Author: Levi Fox

Doctoral Student in American and Public History at Temple University.
Currently holds a BA in History and Anthropology from the University of Virginia and a MA in American Studies from the University of Iowa.
Adjunct Professor of Writing Arts at the Richard Stockton College of NJ and a Part Time Lecturer on Political Science with Rutgers-Camden.
His research focuses on American Public Memory of the Korean War.
Has guided tours for museums, trolleys, candy factories, and elephants.

A Flight and A Flood: National Memorials of Western Pennsylvania

Living along the shore, with so much history within a few hours distance, it is sometimes easy to forget just how many monuments, memorials, and museums are in places further afield such as upstate New York or western Pennsylvania. Indeed,

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DC Metro Korean War Memory: Land, Sea, and Air

Standing out prominently over the reflecting pool, near the flagpole that forms the focal point of the national Korean War Veterans Memorial in Washington DC, is the inscribed message that “Freedom Is Not Free.” These words appear larger than the

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The Battery’s Down: Monuments and Memorials of Lower Manhattan

Though I traveled to Ellis Island from New Jersey, it is also possible to take a ferry there from Battery Park at the southern tip of Manhattan, an area of the island home to a number of fascinating monuments and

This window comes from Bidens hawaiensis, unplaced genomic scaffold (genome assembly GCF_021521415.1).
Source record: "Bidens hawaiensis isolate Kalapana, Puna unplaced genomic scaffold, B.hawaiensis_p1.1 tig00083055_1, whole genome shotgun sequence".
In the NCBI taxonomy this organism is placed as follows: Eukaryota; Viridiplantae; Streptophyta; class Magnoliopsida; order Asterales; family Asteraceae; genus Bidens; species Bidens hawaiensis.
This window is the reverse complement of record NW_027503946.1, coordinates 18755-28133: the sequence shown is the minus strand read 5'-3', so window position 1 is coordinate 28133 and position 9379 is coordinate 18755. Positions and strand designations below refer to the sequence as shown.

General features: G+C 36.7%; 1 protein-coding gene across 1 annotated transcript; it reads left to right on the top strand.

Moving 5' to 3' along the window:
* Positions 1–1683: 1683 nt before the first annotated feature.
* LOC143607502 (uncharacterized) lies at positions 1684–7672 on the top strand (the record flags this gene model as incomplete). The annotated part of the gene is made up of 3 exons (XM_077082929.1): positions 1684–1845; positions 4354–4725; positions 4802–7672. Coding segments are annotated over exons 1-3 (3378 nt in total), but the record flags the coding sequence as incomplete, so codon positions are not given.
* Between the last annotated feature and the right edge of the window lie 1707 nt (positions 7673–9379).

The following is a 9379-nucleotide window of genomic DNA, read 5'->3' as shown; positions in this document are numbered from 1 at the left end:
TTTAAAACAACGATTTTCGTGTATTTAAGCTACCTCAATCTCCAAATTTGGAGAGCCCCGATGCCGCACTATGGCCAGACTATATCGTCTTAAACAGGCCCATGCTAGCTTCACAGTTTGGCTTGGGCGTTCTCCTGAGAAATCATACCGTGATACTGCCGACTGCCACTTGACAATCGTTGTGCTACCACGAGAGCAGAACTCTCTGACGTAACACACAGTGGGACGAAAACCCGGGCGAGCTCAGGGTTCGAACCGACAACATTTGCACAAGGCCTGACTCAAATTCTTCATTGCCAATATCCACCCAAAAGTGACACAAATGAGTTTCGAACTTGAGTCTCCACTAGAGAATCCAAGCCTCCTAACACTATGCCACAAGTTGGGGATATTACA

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Ruth, Ellis, Sandy, and Me: Personal History Meets Public Memory

This post is personal. It is about my grandmother, a school trip I took when I was twelve, and a statewide tragedy. It is also about who we are as people, products of our genetics and our environment. Ruth Bruss

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Exhibits of Freedom: Black History in Philadelphia Museums All Year Round

During my year as a graduate fellow at the Philadelphia History Museum at the Atwater-Kent, the most frequently requested lesson by visiting elementary and middle school groups was invariably the Quest for Freedom program. This ninety minute experience begins with

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A Winter Tour of Winterthur

Tucked away in the northwest corner of Delaware, at a DuPont family estate that opened as a museum in 1952, is the single largest collection of American antiques anywhere, at least according to our guide at the Winterthur Museum, Garden,

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The Many Meanings of ‘Memorial’

Over the last year as I prepared for a comprehensive PhD exam in public history and engaged in research for various essays, as well as for this monthly blog, I’ve become increasingly interested in the issue of what if anything

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